Some People’s Water Crises Are More Urgent Than Others

October 3, 2016

A public epidemic has become public knowledge, thanks, in a manner of speaking, to egregious negligence by Michigan state and local Flint officials.

We’ve learned that millions of children are at risk of lead poisoning — or already have it. Undoubtedly adults too. And they can suffer a wide range of harms. But such research as we have focuses on young children because they’re at highest risk for lifelong damages.

So what then have our federal policymakers done since all this became common knowledge?

The U.S. Department of Housing and Urban Development has taken a first step toward strengthening protections against the most common sources of lead poisoning — old house paint and the soil around housing.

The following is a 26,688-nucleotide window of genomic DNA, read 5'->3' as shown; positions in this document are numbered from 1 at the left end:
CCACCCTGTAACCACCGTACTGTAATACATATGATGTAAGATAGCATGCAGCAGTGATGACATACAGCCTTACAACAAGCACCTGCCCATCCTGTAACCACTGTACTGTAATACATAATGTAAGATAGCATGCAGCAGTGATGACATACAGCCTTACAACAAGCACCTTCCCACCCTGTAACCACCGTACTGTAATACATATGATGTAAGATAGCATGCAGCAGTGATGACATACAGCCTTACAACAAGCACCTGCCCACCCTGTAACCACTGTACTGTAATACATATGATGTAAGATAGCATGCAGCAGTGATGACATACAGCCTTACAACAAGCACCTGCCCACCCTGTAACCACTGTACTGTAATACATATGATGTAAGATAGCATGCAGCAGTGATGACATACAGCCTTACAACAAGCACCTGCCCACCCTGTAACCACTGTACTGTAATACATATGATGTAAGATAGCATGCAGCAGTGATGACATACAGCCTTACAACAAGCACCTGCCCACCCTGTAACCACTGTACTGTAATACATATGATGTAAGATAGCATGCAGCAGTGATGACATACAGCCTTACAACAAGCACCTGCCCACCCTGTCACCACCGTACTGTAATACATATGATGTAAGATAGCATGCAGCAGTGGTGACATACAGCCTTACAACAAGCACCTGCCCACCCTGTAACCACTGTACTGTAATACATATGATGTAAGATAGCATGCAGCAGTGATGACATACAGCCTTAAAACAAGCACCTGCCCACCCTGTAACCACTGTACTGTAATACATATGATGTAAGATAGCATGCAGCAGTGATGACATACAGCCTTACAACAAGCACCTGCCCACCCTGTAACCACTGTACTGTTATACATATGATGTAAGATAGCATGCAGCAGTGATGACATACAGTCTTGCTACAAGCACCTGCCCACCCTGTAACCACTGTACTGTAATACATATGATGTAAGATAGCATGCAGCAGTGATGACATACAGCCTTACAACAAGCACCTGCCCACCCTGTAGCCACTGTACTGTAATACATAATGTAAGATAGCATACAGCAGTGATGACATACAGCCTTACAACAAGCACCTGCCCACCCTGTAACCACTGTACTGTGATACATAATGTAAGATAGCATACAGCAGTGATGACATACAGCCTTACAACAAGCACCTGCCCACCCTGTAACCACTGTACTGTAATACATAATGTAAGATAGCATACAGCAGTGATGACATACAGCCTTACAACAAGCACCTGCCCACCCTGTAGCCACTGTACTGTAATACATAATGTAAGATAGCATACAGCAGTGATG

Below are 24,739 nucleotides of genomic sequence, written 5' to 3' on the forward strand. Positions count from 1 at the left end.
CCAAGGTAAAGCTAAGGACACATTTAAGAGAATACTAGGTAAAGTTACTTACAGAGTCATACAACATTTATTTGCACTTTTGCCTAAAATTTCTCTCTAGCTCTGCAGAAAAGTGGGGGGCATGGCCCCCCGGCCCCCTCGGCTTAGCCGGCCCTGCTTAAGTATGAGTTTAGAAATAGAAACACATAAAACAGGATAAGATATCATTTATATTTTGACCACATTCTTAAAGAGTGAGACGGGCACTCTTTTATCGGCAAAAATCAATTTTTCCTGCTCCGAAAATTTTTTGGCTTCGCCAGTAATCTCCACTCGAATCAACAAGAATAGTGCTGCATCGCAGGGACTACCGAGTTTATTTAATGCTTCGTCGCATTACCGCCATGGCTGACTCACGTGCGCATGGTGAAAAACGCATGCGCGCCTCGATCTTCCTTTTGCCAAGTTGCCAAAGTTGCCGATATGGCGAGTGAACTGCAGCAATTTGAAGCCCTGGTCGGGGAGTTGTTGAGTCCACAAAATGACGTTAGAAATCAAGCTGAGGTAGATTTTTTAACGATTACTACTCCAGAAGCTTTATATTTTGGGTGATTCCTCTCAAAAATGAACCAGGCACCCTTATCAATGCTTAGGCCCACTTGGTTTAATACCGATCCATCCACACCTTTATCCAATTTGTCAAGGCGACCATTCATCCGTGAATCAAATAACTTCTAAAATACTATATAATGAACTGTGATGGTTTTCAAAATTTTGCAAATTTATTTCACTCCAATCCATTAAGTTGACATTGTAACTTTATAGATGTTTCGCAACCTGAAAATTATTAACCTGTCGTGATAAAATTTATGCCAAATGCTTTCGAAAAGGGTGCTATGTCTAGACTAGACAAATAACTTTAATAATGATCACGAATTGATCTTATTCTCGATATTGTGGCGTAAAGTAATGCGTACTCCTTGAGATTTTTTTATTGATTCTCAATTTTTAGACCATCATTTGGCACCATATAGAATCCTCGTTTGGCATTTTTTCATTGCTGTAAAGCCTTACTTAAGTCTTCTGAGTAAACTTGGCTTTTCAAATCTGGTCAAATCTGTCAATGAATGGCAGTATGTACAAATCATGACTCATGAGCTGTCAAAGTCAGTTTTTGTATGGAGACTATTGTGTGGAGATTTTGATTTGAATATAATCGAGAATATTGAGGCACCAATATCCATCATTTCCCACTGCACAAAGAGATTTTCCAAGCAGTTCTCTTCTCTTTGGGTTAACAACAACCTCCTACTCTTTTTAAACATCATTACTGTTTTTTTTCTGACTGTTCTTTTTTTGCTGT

But I’ll defer that and focus here on water because it’s been made newly newsworthy by a cliffhanger we may see again.

The administration sent water, filters, funds and folks to Flint shortly after Michigan’s governor declared a state of emergency. But there are still reportedly problems with the water there. And they’ll cost many millions of dollars to fix.

Flint is hardly the only community with lead in the water that comes out of faucets in homes and schools. And, as with Flint, dumping some chemicals into the water supply won’t solve the problem. Lead pipes corrode and have to be replaced.

USA Today reports nearly 2,000 other water systems with higher lead levels than the maximum the Environmental Protection Agency has set as a trigger for action. They’re in all 50 states, it says.

In the District of Columbia too, it seems, though our big lead-in-the-water crisis supposedly ended in 2005 — not, however, because the District no longer has lead pipes. And not apparently because the chemicals added to the water protect us.

The agency responsible for public buildings recently found that over half the public school water systems it tested had lead levels higher than the EPA trigger.

That’s three times higher than what the Centers for Disease Control now says should trigger public health actions. So we’ve had a child health emergency for some time.